Chiharu Shiota (b. 1972) is a rising star in the contemporary art world, and her installation Stairway, 2012/2016 in the Tel Aviv Museum of Art’s current exhibition “Piranesi/Shiota: Prisons of the Imagination” is a monumental achievement, according to art critics and museum goers.Born in Osaka, Japan, Shiota has been living and working in Berlin since 1996. She began her artistic studies at Seika University in Kyoto and later moved to Germany to continue her studies. There, she studied under the renowned performance artist Marina Abramovic and has embraced various aspects of performance, sometimes literal and other times symbolic, into her work.Shiota is poised, calm and speaks softly. She is surprisingly humble, considering her numerous awards and accolades. Among the most recent, she represented Japan at the 56th Venice Bienniale. Her works have been exhibited in numerous solo and group shows internationally and have been acquired by top private collectors and public institutions.Shiota’s installation at the Tel Aviv Museum of Art is an intricate network of black thread, precisely constructed to form a tunnel-like path for visitors to traverse. Inside the web is a set of stairs, which appear to float within the space. The crosshatched pattern made by the thread creates a three-dimensional architectural structure, strongly resembling the adjacent series of etchings by the 18th-century master printmaker Giovanni Battista Piranesi. The exhibition explores the theme of culture-dependent prisons that exist in both artists’ imaginations and imprison both dreams and nightmares.
How would you categorize your art? My main work is installation. I fill empty spaces with thread, which symbolizes human relationships. It is humanistic art, where I convey feelings from the human condition.You have said that you never tire of being an artist because you have so many different ideas to pursue. Where do you find inspiration? Usually when I am traveling I have the time to think because I have to stay still for some or many hours. I don’t get inspiration from a particular thing; it’s life in general where I get ideas for my creations. From my everyday tasks.How did you come to exhibit this installation at the Tel Aviv Museum of Art? I like the Tel Aviv Museum very much. The architecture and design are inspiring. Some years ago they asked me to participate in a group show, and we stayed in contact. At first I wanted to use mirrors and thread, but as time went by a few changes happened, and it then developed into my installation work as it was back then with the Stairway. The setup team and I began weaving from the ceiling down for 10 days.The exhibition juxtaposes your contemporary work with “Imaginary Prisons,” the series of etchings by Giovanni Battista Piranesi. Did you find that intimidating? Since it was a group show, I had to combine the original piece from Piranesi’s series of prints with my own project. He did a two-dimensional drawing, and I use three dimensions in my work, but it was a good combination. I began my artistic career as a painter, so I could very much appreciate his art. It amazes me how he could create such a piece in 1760, around 200 years ago. I can see the connection between us, as he draws with many lines, just like I try to do with the black threads in my installations.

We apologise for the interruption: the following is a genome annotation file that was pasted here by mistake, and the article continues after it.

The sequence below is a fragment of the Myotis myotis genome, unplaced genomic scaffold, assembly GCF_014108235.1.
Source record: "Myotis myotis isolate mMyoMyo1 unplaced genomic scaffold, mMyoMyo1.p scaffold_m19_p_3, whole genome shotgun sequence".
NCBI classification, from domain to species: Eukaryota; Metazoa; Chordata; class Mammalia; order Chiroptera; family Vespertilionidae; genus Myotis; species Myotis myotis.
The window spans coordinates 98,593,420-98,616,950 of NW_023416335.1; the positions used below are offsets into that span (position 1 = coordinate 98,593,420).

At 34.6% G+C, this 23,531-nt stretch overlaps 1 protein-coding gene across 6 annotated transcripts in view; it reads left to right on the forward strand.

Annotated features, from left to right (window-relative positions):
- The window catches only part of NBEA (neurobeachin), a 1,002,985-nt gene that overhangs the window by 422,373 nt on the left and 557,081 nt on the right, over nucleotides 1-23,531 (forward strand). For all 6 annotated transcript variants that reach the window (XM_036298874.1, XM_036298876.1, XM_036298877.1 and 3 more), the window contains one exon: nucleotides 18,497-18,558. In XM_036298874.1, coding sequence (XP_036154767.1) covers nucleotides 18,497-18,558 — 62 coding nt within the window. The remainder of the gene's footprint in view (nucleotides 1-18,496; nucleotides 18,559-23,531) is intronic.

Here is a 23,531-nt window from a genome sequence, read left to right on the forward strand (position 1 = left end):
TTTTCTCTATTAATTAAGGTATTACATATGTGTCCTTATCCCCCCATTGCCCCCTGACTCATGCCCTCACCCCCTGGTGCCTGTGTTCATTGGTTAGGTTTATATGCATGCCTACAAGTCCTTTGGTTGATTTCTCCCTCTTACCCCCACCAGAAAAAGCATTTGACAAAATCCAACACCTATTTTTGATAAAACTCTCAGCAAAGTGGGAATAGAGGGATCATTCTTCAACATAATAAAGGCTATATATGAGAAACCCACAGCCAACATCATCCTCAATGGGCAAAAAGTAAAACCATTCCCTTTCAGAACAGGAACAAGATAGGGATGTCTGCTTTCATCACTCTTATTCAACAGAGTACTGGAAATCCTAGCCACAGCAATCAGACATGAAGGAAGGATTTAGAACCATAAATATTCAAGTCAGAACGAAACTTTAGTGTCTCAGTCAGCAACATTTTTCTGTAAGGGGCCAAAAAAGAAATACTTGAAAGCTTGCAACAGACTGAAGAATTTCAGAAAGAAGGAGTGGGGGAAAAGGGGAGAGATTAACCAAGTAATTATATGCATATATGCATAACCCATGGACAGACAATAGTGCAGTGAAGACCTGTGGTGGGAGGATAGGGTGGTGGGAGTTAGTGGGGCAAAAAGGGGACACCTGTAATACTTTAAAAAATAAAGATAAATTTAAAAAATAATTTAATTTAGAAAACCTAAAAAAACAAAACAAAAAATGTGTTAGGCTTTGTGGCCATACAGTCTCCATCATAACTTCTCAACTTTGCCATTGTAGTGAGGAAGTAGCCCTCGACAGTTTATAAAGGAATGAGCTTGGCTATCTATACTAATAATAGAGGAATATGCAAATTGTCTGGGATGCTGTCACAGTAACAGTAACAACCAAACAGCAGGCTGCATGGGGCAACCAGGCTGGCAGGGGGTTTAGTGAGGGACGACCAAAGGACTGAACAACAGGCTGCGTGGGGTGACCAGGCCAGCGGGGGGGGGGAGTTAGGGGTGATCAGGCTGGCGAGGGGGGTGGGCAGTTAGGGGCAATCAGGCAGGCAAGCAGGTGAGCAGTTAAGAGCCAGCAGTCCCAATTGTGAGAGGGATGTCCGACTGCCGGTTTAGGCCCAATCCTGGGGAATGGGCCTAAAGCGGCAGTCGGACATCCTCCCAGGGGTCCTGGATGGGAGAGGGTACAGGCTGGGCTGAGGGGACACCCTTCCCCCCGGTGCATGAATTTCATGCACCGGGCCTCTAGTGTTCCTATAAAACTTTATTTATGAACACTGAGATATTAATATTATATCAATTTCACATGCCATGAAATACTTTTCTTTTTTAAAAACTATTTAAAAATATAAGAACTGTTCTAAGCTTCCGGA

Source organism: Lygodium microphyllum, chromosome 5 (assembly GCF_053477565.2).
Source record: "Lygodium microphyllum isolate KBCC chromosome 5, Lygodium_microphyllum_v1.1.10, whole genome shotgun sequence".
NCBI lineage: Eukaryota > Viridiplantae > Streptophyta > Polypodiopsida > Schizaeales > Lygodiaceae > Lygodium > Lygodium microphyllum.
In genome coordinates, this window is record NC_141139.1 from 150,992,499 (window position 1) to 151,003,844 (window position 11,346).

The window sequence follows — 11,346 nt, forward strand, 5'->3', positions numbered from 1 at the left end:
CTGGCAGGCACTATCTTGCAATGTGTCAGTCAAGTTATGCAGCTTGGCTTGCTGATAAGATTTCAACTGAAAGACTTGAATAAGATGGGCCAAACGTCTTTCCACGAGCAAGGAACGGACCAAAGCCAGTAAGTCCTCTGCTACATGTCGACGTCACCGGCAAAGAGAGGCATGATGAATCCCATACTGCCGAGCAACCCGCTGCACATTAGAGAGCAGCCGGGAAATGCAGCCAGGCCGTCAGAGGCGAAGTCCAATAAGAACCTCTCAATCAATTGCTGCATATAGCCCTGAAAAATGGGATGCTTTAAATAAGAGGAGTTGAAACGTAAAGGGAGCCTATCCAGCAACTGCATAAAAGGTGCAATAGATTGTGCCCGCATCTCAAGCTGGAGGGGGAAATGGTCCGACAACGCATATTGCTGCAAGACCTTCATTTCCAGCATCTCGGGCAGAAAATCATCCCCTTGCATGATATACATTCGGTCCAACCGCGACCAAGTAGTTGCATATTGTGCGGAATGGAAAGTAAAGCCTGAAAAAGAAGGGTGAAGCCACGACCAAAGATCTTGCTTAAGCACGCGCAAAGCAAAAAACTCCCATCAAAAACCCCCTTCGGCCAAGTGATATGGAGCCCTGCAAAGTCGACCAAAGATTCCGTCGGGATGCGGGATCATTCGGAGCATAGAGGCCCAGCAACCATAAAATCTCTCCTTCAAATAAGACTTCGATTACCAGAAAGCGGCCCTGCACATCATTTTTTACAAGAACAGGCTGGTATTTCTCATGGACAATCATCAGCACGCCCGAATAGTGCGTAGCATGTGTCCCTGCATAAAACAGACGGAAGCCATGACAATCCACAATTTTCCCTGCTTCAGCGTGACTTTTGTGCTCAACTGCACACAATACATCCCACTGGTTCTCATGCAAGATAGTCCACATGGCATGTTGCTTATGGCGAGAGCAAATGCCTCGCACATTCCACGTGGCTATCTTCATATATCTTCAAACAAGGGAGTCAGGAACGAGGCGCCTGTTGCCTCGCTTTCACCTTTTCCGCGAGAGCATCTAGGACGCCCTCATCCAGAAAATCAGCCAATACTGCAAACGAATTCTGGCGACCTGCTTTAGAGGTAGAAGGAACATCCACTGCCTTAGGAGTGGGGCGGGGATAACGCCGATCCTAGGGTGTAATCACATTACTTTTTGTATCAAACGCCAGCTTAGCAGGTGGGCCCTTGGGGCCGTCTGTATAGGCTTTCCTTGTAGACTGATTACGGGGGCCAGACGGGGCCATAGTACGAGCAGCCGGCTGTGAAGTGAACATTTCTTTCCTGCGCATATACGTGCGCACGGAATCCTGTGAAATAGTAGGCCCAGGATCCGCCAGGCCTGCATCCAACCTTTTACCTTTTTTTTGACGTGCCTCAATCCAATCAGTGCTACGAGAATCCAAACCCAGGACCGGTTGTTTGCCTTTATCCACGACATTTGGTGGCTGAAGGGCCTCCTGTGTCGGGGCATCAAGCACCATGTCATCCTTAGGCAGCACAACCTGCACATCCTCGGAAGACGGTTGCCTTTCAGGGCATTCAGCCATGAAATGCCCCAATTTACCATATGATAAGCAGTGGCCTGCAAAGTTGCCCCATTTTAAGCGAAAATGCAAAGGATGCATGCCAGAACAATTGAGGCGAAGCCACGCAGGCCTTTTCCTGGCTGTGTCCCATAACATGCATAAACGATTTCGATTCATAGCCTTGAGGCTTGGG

In the past, you also exhibited at the Herzliya Museum of Contemporary Art. Why do you think Israelis and Israeli art institutions have reacted so positively to your art? Maybe it’s because the theme of my work is “existence in the absence,” which touches a very fundamental feeling of the human race. It connects with history.Have you enjoyed your time in Israel?I feel like Israel has a special energy. Every time I come here, my mind opens.Is there anything people should know before seeing your installation? They should come with an open mind. My art impacts visually from the moment you enter the room. It’s more about the feeling it transmits as you walk in the space. The visitors don’t need to come with any background knowledge.Chiharu Shiota’s installation is on show at the Tel Aviv Museum of Art through May 6. For more information: www.tamuseum.org.il